Chinese, yet more

By Tiffany Tan ( China Daily ) Updated: 2014-06-22 12:13:23

Chinese, yet more

Feng Chan (second man from the right) with his wife, children and parents at the family's Chinese restaurant in the Dutch city of Zwolle. Photos Provided to China Daily

Chinese parents' children raised overseas exist in a realm between their passport and visa countries. Tiffany Tan reports.

Feng Chan considered himself one of the local boys. He went to a Dutch school, hung out with Dutch children and spoke Dutch fluently. But he did feel uncomfortable every time he saw his friends being greeted by their parents with a hug. Or whenever parents kissed around their children.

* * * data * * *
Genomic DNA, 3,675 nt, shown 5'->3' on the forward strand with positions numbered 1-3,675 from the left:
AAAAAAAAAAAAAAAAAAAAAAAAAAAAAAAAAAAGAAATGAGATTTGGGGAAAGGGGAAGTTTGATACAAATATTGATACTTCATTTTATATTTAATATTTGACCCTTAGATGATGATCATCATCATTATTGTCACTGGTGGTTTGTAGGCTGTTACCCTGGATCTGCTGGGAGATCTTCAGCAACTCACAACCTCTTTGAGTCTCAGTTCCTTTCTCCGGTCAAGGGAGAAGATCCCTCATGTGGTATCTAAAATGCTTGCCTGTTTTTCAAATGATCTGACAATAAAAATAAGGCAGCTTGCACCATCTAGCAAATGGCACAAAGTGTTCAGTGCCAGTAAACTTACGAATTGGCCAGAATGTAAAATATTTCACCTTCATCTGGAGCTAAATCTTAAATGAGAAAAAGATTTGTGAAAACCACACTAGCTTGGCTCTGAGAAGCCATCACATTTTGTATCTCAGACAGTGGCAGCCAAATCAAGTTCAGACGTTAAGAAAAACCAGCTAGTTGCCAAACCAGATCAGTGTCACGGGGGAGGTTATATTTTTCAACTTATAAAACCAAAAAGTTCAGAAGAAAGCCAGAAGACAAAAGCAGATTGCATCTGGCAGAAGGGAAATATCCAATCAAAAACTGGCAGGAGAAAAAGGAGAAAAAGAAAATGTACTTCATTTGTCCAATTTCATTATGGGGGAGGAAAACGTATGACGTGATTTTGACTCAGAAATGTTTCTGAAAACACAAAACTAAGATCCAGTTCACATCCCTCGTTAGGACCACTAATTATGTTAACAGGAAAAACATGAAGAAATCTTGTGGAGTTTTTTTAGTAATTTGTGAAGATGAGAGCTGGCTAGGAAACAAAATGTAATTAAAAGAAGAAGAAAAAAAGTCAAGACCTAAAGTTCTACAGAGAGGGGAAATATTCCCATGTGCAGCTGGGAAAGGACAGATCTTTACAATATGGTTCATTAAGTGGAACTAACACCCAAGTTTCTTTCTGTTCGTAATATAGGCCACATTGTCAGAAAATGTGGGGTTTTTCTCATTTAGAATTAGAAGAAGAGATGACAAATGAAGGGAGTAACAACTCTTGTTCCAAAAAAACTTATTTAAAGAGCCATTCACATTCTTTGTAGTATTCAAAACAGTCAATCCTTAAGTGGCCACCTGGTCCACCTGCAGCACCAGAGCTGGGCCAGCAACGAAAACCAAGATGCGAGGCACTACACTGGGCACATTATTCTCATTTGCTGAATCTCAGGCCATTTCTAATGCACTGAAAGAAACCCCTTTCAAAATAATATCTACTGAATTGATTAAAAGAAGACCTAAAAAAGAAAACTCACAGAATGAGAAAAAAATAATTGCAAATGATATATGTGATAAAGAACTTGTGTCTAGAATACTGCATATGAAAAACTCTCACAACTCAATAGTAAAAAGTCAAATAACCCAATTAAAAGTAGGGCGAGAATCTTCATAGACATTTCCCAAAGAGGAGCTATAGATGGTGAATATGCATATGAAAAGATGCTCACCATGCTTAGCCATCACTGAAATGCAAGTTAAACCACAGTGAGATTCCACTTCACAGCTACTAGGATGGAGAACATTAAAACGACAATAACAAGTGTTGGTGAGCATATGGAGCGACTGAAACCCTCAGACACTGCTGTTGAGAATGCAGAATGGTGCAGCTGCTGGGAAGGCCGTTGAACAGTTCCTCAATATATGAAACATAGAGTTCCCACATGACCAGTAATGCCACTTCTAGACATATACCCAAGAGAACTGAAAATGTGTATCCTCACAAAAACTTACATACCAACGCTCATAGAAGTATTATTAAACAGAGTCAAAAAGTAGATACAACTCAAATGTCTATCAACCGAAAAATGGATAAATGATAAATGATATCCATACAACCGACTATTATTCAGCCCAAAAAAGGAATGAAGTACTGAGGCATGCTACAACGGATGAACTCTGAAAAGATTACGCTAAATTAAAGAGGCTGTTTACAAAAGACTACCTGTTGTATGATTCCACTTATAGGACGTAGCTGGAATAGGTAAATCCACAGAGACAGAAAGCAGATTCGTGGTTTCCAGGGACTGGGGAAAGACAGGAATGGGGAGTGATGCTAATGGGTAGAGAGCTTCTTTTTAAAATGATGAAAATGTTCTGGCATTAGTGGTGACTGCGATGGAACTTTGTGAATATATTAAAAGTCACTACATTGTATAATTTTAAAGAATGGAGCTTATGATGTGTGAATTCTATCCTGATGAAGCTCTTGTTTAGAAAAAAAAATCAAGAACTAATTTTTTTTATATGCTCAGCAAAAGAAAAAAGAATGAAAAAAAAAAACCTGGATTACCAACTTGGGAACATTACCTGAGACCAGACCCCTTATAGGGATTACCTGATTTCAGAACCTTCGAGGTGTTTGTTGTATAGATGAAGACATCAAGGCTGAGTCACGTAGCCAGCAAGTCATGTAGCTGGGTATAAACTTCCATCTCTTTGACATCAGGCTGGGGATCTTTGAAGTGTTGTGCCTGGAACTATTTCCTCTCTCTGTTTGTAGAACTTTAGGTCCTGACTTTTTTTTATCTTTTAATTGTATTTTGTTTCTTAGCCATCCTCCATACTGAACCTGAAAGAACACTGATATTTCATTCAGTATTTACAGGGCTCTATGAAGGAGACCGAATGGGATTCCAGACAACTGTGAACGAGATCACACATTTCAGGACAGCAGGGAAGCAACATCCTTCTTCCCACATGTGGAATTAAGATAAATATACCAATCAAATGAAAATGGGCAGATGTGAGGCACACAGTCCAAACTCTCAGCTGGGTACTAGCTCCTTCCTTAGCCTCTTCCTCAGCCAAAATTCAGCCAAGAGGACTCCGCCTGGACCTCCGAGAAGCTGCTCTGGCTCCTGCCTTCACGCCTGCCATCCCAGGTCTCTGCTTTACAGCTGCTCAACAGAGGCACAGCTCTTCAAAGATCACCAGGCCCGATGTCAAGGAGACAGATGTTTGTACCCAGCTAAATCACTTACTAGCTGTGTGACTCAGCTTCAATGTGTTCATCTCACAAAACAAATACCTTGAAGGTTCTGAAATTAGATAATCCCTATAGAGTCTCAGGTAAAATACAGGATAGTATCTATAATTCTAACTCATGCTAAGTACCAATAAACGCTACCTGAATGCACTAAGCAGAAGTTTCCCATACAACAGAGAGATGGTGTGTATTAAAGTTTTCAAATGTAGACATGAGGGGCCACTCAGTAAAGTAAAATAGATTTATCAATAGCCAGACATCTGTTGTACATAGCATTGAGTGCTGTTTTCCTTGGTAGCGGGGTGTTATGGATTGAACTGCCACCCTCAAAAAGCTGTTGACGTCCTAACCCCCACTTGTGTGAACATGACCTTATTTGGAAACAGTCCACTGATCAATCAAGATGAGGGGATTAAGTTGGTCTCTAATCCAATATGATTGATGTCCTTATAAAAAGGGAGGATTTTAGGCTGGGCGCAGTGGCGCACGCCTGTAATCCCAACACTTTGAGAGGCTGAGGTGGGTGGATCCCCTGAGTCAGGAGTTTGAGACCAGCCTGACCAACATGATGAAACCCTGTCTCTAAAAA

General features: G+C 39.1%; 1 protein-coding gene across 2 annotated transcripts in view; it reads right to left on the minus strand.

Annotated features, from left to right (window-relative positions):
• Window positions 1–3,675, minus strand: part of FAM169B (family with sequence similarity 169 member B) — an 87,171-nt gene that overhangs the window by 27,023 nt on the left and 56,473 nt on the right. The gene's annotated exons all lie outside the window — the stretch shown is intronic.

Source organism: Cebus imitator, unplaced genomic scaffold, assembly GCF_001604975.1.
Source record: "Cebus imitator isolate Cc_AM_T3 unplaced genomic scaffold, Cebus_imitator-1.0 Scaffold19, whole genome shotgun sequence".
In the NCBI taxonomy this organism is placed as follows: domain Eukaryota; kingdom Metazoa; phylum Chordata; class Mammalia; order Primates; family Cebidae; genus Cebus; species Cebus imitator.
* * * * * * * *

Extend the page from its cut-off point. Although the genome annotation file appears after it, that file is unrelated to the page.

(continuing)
Unlike many of the kids in the city of Zwolle, Chan and his two sisters and brother didn't sign up for activities outside school. They didn't take swimming lessons, music lessons or join sports clubs.

When they got high grades in school, instead of receiving praise from their parents, like the other kids did, they were often told how they could have done better.

And his father's and mother's names were big mysteries to the boy. While his friends were calling their parents by their first names, Chan only knew his as "pa" and "ma".

As new immigrants to the Netherlands in the late 1970s, his parents were too busy growing a restaurant to take their kids to after-school activities. Like many traditional Chinese, they didn't easily express affection physically or verbally, and brought up their children to respect parents' position of authority.

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